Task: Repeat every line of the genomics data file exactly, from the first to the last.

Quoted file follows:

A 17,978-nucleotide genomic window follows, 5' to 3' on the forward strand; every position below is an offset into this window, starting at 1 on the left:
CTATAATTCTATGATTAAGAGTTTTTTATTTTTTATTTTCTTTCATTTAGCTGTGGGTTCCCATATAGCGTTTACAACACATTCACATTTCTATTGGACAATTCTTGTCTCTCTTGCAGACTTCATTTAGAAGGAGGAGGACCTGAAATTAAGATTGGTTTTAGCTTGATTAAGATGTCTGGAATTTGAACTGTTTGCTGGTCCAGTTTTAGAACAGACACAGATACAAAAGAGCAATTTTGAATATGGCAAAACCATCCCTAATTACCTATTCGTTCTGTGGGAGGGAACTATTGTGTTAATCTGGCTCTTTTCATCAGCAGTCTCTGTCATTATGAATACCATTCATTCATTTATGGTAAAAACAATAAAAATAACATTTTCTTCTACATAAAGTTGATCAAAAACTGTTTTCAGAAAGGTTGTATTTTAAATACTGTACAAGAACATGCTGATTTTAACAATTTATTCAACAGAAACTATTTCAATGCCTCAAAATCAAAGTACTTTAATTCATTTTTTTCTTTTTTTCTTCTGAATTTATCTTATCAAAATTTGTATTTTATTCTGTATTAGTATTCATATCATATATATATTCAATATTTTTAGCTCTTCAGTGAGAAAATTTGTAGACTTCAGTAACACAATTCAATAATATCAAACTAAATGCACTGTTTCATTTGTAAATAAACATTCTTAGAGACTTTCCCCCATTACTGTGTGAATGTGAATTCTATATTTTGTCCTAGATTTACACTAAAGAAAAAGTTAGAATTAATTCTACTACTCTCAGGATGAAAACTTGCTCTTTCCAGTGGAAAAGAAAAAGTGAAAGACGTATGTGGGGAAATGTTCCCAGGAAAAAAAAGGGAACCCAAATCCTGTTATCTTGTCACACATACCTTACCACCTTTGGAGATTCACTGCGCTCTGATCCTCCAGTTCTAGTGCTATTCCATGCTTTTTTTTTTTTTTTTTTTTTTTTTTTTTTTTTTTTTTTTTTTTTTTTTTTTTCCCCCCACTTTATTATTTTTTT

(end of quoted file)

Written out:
A 17,978-nucleotide genomic window follows, 5' to 3' on the forward strand; every position below is an offset into this window, starting at 1 on the left:
CTATAATTCTATGATTAAGAGTTTTTTATTTTTTATTTTCTTTCATTTAGCTGTGGGTTCCCATATAGCGTTTACAACACATTCACATTTCTATTGGACAATTCTTGTCTCTCTTGCAGACTTCATTTAGAAGGAGGAGGACCTGAAATTAAGATTGGTTTTAGCTTGATTAAGATGTCTGGAATTTGAACTGTTTGCTGGTCCAGTTTTAGAACAGACACAGATACAAAAGAGCAATTTTGAATATGGCAAAACCATCCCTAATTACCTATTCGTTCTGTGGGAGGGAACTATTGTGTTAATCTGGCTCTTTTCATCAGCAGTCTCTGTCATTATGAATACCATTCATTCATTTATGGTAAAAACAATAAAAATAACATTTTCTTCTACATAAAGTTGATCAAAAACTGTTTTCAGAAAGGTTGTATTTTAAATACTGTACAAGAACATGCTGATTTTAACAATTTATTCAACAGAAACTATTTCAATGCCTCAAAATCAAAGTACTTTAATTCATTTTTTTCTTTTTTTCTTCTGAATTTATCTTATCAAAATTTGTATTTTATTCTGTATTAGTATTCATATCATATATATATTCAATATTTTTAGCTCTTCAGTGAGAAAATTTGTAGACTTCAGTAACACAATTCAATAATATCAAACTAAATGCACTGTTTCATTTGTAAATAAACATTCTTAGAGACTTTCCCCCATTACTGTGTGAATGTGAATTCTATATTTTGTCCTAGATTTACACTAAAGAAAAAGTTAGAATTAATTCTACTACTCTCAGGATGAAAACTTGCTCTTTCCAGTGGAAAAGAAAAAGTGAAAGACGTATGTGGGGAAATGTTCCCAGGAAAAAAAAGGGAACCCAAATCCTGTTATCTTGTCACACATACCTTACCACCTTTGGAGATTCACTGCGCTCTGATCCTCCAGTTCTAGTGCTATTCCATGCTTTTTTTTTTTTTTTTTTTTTTTTTTTTTTTTTTTTTTTTTTTTTTTTTTTTTCCCCCCACTTTATTATTTTTTT